It’s The Poorest State, But In Trump’s Head, West Virginia Is The Best Off – Thanks To Him

The president says the state is "producing record setting numbers." In fact, it has the lowest median income in the U.S. and one of the highest poverty rates.
The Washington Post via Getty Images

WASHINGTON ― In the world according to Donald Trump, West Virginia is “producing record setting numbers and doing really well” ― a complete reversal from when he took office, when “it was practically shut down and closed for business.”

In the actual world, West Virginia has increasing poverty, more deaths than births each year, a significantly smaller workforce than a decade ago and the lowest median household income in the country.

“We’re not this gangbusters economy that sometimes we’re portrayed as,” said Sean O’Leary, an analyst at the West Virginia Center on Budget & Policy, who said the main employment growth has been in construction jobs for new natural gas pipelines, which are temporary. “If you look outside that sector of the economy, there is almost no growth.”

John Deskins, director of the Bureau of Business and Economic Research at West Virginia University, said that the state’s economy is clearly better than it was several years ago but that the benefits have been concentrated in too few places and too few sectors. “We need things good to happen in more counties and more industries,” he said.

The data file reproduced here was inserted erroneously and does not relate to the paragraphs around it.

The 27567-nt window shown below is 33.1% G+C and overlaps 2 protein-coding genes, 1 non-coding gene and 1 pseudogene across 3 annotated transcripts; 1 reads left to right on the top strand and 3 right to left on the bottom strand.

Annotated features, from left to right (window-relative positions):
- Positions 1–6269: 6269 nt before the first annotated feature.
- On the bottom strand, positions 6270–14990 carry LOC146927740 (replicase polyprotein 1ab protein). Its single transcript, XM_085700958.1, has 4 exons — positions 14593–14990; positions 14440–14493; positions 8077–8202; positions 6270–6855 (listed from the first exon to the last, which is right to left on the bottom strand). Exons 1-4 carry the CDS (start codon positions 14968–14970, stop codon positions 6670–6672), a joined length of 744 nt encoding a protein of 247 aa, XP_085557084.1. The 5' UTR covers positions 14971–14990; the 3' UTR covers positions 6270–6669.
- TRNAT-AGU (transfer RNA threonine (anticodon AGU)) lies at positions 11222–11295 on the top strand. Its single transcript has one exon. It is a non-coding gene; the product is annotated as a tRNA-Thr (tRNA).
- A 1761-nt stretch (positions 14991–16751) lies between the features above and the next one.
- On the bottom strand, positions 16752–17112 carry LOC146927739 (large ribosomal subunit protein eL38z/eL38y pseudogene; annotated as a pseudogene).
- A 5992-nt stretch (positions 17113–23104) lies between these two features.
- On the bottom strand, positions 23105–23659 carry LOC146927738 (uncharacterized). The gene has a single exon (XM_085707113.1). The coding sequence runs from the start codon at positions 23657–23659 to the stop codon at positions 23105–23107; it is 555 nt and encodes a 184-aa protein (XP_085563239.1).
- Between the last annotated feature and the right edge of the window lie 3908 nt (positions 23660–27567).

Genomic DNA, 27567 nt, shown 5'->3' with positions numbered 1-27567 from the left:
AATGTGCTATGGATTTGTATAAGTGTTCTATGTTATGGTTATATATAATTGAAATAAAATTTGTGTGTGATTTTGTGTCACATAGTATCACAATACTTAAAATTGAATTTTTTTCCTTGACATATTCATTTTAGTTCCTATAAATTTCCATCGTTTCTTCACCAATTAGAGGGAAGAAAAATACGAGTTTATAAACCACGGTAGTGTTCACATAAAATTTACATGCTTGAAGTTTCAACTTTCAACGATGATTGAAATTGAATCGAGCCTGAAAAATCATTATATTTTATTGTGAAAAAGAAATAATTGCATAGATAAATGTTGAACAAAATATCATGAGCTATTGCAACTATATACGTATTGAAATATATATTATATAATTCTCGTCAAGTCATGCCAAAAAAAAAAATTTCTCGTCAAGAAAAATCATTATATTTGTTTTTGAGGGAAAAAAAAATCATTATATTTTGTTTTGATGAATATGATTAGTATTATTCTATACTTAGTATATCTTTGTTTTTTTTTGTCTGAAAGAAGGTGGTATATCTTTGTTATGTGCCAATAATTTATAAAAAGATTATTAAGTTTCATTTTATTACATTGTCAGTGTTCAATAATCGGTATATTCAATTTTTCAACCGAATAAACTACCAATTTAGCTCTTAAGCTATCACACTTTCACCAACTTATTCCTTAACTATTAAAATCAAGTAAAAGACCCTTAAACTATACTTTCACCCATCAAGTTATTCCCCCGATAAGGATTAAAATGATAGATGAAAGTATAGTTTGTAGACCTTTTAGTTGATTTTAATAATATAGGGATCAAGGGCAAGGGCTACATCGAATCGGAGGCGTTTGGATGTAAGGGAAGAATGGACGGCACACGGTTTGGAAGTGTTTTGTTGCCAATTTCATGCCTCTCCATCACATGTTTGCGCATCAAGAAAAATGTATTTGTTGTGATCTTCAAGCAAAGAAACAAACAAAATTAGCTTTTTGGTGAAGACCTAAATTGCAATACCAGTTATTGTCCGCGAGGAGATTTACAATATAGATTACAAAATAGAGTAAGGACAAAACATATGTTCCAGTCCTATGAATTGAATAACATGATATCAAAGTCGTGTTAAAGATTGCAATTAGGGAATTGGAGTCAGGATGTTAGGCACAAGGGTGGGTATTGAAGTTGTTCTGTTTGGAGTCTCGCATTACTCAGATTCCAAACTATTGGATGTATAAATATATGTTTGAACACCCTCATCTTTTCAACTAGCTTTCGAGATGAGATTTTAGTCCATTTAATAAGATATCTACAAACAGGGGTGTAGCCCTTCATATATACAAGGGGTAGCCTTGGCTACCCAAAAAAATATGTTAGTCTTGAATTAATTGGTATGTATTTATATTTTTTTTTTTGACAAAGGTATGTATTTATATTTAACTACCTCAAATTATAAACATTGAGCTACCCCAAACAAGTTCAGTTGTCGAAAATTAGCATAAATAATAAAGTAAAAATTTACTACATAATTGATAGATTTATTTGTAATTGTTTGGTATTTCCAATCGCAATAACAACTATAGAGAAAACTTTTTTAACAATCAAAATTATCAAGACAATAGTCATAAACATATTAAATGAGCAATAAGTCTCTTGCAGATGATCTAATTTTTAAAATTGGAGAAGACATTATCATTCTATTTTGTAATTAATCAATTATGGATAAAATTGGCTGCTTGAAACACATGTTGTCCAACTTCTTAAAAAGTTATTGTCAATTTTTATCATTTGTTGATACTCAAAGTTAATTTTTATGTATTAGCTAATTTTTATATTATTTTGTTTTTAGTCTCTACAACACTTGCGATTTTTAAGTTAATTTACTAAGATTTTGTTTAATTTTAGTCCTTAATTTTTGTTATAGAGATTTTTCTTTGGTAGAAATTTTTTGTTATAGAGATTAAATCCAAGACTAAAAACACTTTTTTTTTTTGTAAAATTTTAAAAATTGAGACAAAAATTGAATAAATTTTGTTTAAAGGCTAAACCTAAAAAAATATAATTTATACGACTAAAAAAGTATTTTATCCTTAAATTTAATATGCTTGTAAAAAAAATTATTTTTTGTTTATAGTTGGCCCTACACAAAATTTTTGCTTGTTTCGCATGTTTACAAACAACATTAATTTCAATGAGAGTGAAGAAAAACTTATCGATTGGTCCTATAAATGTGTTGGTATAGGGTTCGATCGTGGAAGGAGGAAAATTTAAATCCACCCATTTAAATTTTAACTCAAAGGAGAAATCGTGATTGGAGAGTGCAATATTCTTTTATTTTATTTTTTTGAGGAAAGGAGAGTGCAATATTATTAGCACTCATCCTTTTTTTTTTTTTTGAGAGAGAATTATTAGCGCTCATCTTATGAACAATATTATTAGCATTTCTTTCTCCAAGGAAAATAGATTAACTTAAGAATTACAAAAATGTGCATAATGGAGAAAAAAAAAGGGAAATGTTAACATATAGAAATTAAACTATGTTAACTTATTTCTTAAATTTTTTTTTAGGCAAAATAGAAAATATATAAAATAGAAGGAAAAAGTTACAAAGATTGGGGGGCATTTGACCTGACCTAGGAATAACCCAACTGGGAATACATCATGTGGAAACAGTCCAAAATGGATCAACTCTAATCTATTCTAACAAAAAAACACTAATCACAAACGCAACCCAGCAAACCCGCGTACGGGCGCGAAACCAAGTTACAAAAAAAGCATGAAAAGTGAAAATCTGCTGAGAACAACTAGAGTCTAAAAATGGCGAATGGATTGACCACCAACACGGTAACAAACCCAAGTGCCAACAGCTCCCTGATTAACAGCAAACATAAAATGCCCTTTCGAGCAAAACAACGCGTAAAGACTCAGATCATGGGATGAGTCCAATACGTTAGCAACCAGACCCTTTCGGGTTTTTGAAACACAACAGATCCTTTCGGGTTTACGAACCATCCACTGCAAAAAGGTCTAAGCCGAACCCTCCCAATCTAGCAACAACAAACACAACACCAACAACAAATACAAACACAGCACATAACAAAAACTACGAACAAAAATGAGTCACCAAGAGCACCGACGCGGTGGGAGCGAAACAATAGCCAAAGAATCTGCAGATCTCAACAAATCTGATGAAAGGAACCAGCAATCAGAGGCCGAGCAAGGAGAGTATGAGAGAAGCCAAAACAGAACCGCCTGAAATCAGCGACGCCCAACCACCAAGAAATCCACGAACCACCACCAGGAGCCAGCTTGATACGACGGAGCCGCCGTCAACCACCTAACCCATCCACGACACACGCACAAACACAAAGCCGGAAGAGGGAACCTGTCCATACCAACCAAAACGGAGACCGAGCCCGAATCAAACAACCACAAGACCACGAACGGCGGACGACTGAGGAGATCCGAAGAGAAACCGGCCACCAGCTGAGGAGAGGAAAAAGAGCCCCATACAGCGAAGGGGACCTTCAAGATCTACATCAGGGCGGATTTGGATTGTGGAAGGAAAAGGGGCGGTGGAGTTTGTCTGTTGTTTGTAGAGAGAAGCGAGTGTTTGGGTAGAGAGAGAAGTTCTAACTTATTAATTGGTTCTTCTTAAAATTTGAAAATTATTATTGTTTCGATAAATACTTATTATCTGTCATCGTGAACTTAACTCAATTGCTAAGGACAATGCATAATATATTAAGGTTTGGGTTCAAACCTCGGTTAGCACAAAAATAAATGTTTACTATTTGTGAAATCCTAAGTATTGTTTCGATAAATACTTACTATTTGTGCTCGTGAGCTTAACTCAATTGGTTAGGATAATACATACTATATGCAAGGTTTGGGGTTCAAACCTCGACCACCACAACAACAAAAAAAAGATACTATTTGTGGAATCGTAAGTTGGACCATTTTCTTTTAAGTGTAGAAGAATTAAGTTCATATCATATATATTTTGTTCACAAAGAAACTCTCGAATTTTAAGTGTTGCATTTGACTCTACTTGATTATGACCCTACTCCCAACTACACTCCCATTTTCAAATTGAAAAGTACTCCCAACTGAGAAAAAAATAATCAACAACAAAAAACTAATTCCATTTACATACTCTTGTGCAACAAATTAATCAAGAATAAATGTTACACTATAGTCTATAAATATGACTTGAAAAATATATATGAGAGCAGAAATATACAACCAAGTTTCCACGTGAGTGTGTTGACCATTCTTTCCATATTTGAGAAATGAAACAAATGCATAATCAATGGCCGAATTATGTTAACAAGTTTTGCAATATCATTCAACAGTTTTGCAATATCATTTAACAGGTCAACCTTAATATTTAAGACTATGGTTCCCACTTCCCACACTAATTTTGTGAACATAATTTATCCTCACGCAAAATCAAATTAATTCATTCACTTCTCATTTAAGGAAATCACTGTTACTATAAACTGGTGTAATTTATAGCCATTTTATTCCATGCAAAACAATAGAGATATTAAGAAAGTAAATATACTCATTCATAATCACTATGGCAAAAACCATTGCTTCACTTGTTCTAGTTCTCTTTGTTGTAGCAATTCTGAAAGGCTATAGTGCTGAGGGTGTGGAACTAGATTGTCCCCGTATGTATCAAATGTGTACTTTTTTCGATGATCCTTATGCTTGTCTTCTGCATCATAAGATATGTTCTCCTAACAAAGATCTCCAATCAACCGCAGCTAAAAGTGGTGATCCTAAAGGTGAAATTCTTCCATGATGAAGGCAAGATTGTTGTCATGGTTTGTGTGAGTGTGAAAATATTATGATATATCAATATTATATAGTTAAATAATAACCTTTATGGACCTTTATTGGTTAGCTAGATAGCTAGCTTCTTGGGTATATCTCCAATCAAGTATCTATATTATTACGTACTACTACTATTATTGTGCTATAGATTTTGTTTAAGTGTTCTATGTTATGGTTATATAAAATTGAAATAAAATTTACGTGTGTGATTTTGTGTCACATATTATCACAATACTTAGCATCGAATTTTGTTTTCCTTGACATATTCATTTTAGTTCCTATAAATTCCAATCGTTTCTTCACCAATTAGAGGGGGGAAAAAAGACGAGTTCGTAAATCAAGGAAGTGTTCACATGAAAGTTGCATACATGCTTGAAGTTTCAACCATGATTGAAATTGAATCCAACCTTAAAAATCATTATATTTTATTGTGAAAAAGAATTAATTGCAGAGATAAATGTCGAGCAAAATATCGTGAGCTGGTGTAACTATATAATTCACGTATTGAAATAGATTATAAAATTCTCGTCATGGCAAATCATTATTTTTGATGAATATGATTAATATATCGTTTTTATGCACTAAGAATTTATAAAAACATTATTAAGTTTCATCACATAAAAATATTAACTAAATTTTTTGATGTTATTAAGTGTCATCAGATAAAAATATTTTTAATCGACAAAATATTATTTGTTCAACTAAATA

As Trump counterprograms special counsel Robert Mueller’s congressional testimony Wednesday with yet another visit to the state that gave him a 43-percentage-point victory in 2016, he is nearly certain to tout his fake, prosperous West Virginia rather than the true, impoverished one.

At an August, 2018, rally in Charleston, Trump claimed: “So we went from being down and out [to where] you’re one of the most successful in the union. Very close to the top. That is some big change.”

“By the way, your state is booming like never before,” Trump told a Wheeling rally audience the following month. “Poverty is plummeting.”

Economic data compiled by Trump’s own agencies, however, suggest the exact opposite.

A 2018 U.S. Census Bureau report found that West Virginia was one of a handful of states in the country where median household income actually decreased during Trump’s first year in office, falling $1,400 to $43,439 and dropping it below Mississippi to make it dead last among the 50 states. The state’s poverty rate increased to 19.1% in the same time period, a full 7 percentage points higher than the national average and the fourth worst in the country.

And though the unemployment rate has continued to decrease under Trump, as it had under former President Barack Obama, that has happened in part because residents have continued to retire, moved out of state or simply given up looking, O’Leary said. The state’s labor force is 25,000 smaller today than it was a decade ago, otherwise the unemployment rate would be 7% instead of 4.7%, he said.

A senior White House official, on condition of anonymity, pointed to a percentage-point reduction in the unemployment rate since Trump took office and an increase of 4.5% in private-sector hourly earnings over the past year. The official did not address HuffPost’s poverty or median household income statistics.